By Camilla Royle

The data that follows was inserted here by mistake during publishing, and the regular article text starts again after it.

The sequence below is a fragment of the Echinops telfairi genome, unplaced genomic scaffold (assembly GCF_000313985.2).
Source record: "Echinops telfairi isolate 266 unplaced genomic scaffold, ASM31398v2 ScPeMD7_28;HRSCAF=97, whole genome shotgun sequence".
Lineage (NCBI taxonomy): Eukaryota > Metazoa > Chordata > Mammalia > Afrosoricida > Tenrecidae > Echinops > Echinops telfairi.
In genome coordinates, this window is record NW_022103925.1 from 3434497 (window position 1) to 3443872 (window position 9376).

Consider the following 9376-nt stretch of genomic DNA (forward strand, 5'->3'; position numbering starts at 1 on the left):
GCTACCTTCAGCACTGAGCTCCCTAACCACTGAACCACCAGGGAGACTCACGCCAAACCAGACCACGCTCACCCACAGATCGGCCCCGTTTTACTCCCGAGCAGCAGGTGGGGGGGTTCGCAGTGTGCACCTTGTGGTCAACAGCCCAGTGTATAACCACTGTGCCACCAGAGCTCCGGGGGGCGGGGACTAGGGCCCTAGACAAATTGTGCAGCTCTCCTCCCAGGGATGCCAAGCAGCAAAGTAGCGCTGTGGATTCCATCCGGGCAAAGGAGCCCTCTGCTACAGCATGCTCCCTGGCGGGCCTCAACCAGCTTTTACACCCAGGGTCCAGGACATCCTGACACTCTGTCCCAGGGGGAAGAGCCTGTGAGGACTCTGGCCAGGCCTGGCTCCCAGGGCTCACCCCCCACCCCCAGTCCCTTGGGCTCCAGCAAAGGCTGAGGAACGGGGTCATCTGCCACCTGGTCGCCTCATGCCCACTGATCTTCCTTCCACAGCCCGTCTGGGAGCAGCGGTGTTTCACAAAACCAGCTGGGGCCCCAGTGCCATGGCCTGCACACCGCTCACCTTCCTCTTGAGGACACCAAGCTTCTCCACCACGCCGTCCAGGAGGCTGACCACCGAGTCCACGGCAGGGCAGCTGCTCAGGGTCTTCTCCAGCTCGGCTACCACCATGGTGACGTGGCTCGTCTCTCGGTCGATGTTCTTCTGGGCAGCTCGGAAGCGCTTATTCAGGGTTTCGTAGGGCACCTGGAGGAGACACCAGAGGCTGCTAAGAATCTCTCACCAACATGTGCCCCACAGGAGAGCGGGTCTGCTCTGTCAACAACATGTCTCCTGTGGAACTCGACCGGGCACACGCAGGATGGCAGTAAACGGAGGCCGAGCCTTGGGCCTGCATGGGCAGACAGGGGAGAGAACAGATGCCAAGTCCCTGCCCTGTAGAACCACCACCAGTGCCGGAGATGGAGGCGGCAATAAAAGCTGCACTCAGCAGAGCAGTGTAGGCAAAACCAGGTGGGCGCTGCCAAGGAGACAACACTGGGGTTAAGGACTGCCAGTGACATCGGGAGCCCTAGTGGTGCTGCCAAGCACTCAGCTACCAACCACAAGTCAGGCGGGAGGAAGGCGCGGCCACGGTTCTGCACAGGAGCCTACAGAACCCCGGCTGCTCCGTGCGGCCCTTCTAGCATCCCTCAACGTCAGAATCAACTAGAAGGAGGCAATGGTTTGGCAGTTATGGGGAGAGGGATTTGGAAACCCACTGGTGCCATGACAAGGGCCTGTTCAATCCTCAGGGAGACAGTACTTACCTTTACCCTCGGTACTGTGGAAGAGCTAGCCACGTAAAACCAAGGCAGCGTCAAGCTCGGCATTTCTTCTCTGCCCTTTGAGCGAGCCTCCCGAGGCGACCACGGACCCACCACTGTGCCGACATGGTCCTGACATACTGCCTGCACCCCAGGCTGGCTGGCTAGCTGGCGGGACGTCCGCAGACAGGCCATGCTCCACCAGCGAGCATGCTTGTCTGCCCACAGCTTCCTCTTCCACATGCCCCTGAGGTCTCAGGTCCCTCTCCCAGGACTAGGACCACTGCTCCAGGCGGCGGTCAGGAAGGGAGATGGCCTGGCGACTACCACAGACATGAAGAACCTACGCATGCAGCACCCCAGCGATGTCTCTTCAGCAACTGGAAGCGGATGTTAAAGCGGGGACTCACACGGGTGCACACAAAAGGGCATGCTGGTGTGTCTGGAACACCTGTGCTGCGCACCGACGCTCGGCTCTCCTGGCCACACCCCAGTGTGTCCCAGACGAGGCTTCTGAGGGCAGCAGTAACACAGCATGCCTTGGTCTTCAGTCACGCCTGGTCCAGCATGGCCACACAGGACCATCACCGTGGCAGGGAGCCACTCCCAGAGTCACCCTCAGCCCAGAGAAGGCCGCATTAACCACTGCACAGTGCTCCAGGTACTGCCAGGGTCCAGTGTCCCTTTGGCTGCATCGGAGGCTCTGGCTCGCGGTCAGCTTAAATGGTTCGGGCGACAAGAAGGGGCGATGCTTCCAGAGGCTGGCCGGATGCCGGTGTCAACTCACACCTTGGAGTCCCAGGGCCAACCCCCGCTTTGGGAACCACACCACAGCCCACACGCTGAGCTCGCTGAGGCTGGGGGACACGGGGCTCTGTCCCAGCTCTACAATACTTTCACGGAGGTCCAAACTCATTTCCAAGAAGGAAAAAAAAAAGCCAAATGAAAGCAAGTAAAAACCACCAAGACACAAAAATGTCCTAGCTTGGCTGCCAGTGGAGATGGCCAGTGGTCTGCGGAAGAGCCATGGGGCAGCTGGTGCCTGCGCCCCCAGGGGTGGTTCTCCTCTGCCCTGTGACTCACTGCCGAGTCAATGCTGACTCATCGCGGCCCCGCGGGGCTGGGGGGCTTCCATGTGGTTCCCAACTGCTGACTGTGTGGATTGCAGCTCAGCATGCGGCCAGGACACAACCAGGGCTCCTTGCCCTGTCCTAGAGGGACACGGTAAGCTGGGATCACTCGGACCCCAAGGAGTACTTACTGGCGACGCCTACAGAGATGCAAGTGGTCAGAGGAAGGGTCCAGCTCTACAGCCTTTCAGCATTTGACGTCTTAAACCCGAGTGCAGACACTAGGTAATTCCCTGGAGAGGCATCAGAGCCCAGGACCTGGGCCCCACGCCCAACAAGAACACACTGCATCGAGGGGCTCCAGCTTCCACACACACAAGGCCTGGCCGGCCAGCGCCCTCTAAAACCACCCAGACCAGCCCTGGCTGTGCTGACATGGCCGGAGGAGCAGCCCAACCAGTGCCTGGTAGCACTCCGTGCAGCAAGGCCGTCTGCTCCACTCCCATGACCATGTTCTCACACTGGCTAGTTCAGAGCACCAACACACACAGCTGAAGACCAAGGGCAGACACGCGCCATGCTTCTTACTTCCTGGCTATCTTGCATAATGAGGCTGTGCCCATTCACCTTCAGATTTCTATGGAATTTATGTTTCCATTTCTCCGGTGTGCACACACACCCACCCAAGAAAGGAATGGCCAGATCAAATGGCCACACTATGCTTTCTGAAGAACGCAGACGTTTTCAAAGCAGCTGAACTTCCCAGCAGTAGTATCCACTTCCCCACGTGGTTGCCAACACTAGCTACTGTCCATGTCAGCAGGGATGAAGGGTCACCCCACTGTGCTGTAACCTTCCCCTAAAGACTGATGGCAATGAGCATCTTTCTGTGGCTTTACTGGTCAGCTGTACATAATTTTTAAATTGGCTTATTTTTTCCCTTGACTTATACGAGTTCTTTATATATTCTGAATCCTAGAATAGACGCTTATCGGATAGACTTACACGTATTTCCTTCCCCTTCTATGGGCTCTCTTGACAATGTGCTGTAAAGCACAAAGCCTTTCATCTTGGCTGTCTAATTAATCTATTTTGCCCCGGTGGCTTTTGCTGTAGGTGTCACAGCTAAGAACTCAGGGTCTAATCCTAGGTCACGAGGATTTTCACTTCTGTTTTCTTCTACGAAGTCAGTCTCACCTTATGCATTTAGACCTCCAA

Friedrich Engels was born in 1820 into a wealthy family in Barmen in what is now Germany. Engels lived through a time of extraordinary change throughout Europe, when old certainties were being questioned. Engels could speak nine languages and would later be described as the most widely educated man of his day. Engels was a scholar and an activist. He was an internationalist who was central to efforts to set up the Communist League. He took part in revolutionary struggles and in 1849 he was involved in an armed uprising. He was exiled and spent much of his life in Britain. Engels’s name is often mentioned in the same breath as Karl Marx. They co-wrote the Communist Manifesto and after Marx’s death, Engels edited volumes two and three of Marx’s Capital. Engels was a great thinker who made a massive contribution to Marxist thought in his own right. His works cover the conditions for working class people in his adopted home of Manchester, the history of peasant struggles, philosophy, women’s oppression, science, evolution and anthropology.